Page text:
Sunday, June 24, 2012

Cape Breton Island

We’re just wrapping up a week on Cape Breton Island, which is the northeast corner of Nova Scotia. The weather has been okay for most of the week, but we have had on and off rain. Today (Sunday) it’s been raining all day. A highlight of this island is the Cabot Trail, which is a loop road of about 150 miles traversing the Cape Breton Highlands, thus named because they reminded the original Scottish settlers of the highlands at home. DSC_0041

The trail runs along the Atlantic coast and is quite pretty. There was a fairly heavy fog  just off shore, so we didn’t see any of the whales that allegedly frequent these waters at this time of year. Neither did we see any of the moose or eagles that supposedly hang out here.  Penny and I have decided that, just as in Maine, the Canadian moose exist only on the signs that warn you not to hit a moose with your car. Tomorrow we’re going to Newfoundland which is supposed to be loaded with moose, so we’ll see. (I’ll have more on the trip to Newfoundland later.


The Cabot Trail also runs through some picturesque fishing villages where the local fishermen are currently busy trapping lobster. The lobster season ends this week, so they gotta catch lobster when the catching is good. In case you were wondering (I know I was) why is the road named the Cabot Trail: Well, at lunch today we found out. The restaurant placemat had some historical information about Cape Breton and it mentioned that the area was discovered (if you don’t count the Indians who where here first)  in the  early1700s by a couple of explorers named Cabot.

One of the fishing villages on the opposite side of the island from the Cabot Trail is called Louisbourg. I would have named it Lewisburg, but since it was founded by the French, it uses the French spelling. Anyway, the French built a fortress here in 1744.


Within a few years England decided Canada should be part of the Empire, so they attacked Fortress Louisbourg and sent the French military back to France. Over the following years the Fortress fell into disrepair, and pretty much disappeared. Aside from fishing, the big industry on Cape Breton used to be coal mining. In the 1950s, oil had replaced coal as the primary fuel, and the mines closed, leaving thousands of miners unemployed. The Canadian government got a brainstorm…put the miners to work rebuilding Fortress Louisbourg as a tourist attraction.

The building foundations were still in place, and France, apparently willing to let bygones be bygones, gave to Canada thousands of pages of plans and documents describing the original Fortress. So, with the supervision of a few old-timers who knew the old construction techniques, DSC_0027the out-of-work miners resurrected the fortress on its original site. Fortress Louisbourg remains one of the largest historical reconstruction sites in North America.

Local folk still work at the fortress as guides and  costumed re-enactors.DSC_0002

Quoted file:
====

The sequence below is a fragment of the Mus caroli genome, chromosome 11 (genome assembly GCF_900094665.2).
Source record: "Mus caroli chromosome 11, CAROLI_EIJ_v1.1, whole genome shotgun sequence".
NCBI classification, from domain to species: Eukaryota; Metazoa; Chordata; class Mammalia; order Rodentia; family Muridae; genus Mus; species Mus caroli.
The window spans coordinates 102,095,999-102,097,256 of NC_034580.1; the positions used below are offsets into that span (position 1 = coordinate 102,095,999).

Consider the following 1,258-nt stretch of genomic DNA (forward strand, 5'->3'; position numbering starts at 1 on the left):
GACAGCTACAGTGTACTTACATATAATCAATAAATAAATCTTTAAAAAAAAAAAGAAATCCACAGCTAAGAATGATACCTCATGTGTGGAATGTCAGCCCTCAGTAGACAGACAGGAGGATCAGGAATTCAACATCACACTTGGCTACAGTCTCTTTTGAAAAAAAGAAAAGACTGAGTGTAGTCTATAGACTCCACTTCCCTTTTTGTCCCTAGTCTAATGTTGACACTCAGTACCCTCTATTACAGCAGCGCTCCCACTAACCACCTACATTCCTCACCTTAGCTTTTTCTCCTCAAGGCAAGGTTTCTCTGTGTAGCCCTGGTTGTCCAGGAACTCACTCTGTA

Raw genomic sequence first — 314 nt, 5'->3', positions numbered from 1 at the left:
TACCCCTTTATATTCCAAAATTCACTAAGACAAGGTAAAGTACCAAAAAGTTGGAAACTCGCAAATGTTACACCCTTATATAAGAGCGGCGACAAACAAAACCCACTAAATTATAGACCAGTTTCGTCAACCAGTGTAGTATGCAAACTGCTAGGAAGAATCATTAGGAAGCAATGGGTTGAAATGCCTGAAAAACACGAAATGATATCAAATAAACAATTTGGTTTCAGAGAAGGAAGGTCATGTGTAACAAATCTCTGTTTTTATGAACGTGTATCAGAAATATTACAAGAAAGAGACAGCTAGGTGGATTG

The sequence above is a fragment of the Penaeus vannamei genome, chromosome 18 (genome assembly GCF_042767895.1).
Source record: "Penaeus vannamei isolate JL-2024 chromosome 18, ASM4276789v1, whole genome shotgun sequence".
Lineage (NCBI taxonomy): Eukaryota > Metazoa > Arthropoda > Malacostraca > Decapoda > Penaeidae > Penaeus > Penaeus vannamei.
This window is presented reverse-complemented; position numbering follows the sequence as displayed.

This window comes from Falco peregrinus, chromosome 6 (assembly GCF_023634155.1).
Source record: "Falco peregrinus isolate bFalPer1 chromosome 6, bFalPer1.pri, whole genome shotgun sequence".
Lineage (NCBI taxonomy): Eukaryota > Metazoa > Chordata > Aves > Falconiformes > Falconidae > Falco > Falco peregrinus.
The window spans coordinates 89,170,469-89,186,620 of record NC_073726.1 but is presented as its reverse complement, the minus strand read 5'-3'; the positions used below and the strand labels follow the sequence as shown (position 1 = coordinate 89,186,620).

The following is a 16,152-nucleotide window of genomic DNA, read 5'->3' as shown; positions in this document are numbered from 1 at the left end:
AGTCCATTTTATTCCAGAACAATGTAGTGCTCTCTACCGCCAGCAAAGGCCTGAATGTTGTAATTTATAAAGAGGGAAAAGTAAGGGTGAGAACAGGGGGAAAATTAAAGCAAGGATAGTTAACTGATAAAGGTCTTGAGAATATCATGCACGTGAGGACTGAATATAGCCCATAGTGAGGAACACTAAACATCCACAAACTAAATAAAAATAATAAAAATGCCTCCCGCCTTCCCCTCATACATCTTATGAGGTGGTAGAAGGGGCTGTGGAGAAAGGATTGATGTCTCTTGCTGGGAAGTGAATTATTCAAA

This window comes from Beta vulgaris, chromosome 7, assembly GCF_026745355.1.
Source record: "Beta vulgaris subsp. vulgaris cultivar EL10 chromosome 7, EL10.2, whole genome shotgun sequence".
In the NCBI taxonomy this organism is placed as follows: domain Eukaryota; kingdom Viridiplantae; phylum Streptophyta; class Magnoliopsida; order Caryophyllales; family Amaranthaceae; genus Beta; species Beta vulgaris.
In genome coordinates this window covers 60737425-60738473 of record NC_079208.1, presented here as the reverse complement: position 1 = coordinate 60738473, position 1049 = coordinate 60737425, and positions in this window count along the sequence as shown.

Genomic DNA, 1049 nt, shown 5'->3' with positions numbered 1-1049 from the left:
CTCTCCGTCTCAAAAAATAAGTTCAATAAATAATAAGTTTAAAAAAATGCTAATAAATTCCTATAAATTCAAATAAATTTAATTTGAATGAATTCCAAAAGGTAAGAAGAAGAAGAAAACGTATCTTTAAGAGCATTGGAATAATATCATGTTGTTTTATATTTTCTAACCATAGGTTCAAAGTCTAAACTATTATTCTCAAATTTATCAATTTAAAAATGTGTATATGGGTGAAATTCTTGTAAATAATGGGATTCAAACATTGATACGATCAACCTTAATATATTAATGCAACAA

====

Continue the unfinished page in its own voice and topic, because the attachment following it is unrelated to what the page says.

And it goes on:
This lady, and no, the French did not have female soldiers in 1744, did a musket firing demonstration. Her gun refused to fire in her first four attempts. Number five worked, but by then, the British would have already moved into the barracks.

Aside from the misfires, the employees at the Fortress where extremely friendly and knowledgeable about the history of the area and were very willing to answer questions from the silly tourists. While we were visiting the Governor’s Quarters a French naval officer snuck up on us and explained why he was visiting the Fortress (his ship was being repaired). He came across as a pompous ass, but he WAS portraying a 1744 French naval officer.


Another popular tourist spot on Cape Breton is the Alexander Graham Bell Historic Site. Bell had a summer house here, and we thought it was open to the public.  Turns out the Site is a small museum which touches on his telephone work, but mainly features the research Bell did on flight and hydroplanes. I didn’t even know the Father of the Telephone did research on flight, which proves once again that one is never too old to learn something new.


Bell’s summer home, Beinn Bhreagh, which means “beautiful mountain” in Gaelic, remains in the hands of Bell’s descendants  and is not open to the public.

And to round out the communications section of this entry, Giuseppe Marconi made the first transatlantic wireless transmission, in Morse code of course, from Glace Bay, Nova Scotia, where a very small museum is set up on the site where the transmission array once stood. Marconi_tower

This is a picture of a model of the Marconi antenna array. The foundations are still there, and the land is preserved. A volunteer named Jim, who claims to be one of the last people in the Maritimes fluent in Morse code, told us he’d love the government to reconstruct the site and turn it into a significant historical monument, but he doesn’t think it will ever happen.

Tomorrow we leave for Newfoundland. That means a ferry ride across 100 miles of open Atlantic Ocean. The ferry looks more like a cruise ship than a ferry boat, so it should be fun.


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